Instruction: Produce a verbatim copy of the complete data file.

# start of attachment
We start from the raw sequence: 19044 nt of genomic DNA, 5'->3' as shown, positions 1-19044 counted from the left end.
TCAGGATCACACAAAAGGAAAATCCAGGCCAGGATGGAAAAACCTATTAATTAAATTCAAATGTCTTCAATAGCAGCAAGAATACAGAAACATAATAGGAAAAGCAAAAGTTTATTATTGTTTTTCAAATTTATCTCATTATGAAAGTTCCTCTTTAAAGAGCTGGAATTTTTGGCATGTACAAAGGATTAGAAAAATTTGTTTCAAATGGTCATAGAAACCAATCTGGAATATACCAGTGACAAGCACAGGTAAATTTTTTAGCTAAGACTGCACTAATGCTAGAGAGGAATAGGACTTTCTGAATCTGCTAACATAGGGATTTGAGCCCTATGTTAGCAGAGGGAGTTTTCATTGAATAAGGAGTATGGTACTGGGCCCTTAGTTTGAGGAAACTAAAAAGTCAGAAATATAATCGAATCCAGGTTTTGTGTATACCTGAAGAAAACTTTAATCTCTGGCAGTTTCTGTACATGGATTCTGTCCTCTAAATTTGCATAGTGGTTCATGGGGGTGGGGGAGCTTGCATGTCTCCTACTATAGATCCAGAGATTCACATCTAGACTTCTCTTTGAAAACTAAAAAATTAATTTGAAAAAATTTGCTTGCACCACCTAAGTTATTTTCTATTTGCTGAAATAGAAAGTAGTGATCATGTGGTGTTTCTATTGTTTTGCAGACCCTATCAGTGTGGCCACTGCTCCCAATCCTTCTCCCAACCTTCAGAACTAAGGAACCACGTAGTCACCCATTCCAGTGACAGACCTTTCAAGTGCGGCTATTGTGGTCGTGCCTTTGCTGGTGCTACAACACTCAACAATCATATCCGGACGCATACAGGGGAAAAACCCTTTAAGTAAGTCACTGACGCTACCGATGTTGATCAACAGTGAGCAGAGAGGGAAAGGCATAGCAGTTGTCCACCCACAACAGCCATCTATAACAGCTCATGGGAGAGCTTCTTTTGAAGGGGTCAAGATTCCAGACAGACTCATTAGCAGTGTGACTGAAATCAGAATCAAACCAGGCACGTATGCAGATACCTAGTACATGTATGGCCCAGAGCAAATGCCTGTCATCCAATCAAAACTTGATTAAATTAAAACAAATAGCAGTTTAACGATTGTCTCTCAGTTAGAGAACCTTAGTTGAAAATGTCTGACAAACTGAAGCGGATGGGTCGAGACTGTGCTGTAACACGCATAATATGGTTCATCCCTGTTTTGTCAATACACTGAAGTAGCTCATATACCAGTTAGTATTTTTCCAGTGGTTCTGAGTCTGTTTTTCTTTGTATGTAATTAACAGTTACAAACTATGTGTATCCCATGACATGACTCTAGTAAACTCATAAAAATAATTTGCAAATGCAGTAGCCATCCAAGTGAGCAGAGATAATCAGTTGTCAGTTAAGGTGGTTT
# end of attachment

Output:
We start from the raw sequence: 19044 nt of genomic DNA, 5'->3' as shown, positions 1-19044 counted from the left end.
TCAGGATCACACAAAAGGAAAATCCAGGCCAGGATGGAAAAACCTATTAATTAAATTCAAATGTCTTCAATAGCAGCAAGAATACAGAAACATAATAGGAAAAGCAAAAGTTTATTATTGTTTTTCAAATTTATCTCATTATGAAAGTTCCTCTTTAAAGAGCTGGAATTTTTGGCATGTACAAAGGATTAGAAAAATTTGTTTCAAATGGTCATAGAAACCAATCTGGAATATACCAGTGACAAGCACAGGTAAATTTTTTAGCTAAGACTGCACTAATGCTAGAGAGGAATAGGACTTTCTGAATCTGCTAACATAGGGATTTGAGCCCTATGTTAGCAGAGGGAGTTTTCATTGAATAAGGAGTATGGTACTGGGCCCTTAGTTTGAGGAAACTAAAAAGTCAGAAATATAATCGAATCCAGGTTTTGTGTATACCTGAAGAAAACTTTAATCTCTGGCAGTTTCTGTACATGGATTCTGTCCTCTAAATTTGCATAGTGGTTCATGGGGGTGGGGGAGCTTGCATGTCTCCTACTATAGATCCAGAGATTCACATCTAGACTTCTCTTTGAAAACTAAAAAATTAATTTGAAAAAATTTGCTTGCACCACCTAAGTTATTTTCTATTTGCTGAAATAGAAAGTAGTGATCATGTGGTGTTTCTATTGTTTTGCAGACCCTATCAGTGTGGCCACTGCTCCCAATCCTTCTCCCAACCTTCAGAACTAAGGAACCACGTAGTCACCCATTCCAGTGACAGACCTTTCAAGTGCGGCTATTGTGGTCGTGCCTTTGCTGGTGCTACAACACTCAACAATCATATCCGGACGCATACAGGGGAAAAACCCTTTAAGTAAGTCACTGACGCTACCGATGTTGATCAACAGTGAGCAGAGAGGGAAAGGCATAGCAGTTGTCCACCCACAACAGCCATCTATAACAGCTCATGGGAGAGCTTCTTTTGAAGGGGTCAAGATTCCAGACAGACTCATTAGCAGTGTGACTGAAATCAGAATCAAACCAGGCACGTATGCAGATACCTAGTACATGTATGGCCCAGAGCAAATGCCTGTCATCCAATCAAAACTTGATTAAATTAAAACAAATAGCAGTTTAACGATTGTCTCTCAGTTAGAGAACCTTAGTTGAAAATGTCTGACAAACTGAAGCGGATGGGTCGAGACTGTGCTGTAACACGCATAATATGGTTCATCCCTGTTTTGTCAATACACTGAAGTAGCTCATATACCAGTTAGTATTTTTCCAGTGGTTCTGAGTCTGTTTTTCTTTGTATGTAATTAACAGTTACAAACTATGTGTATCCCATGACATGACTCTAGTAAACTCATAAAAATAATTTGCAAATGCAGTAGCCATCCAAGTGAGCAGAGATAATCAGTTGTCAGTTAAGGTGGTTT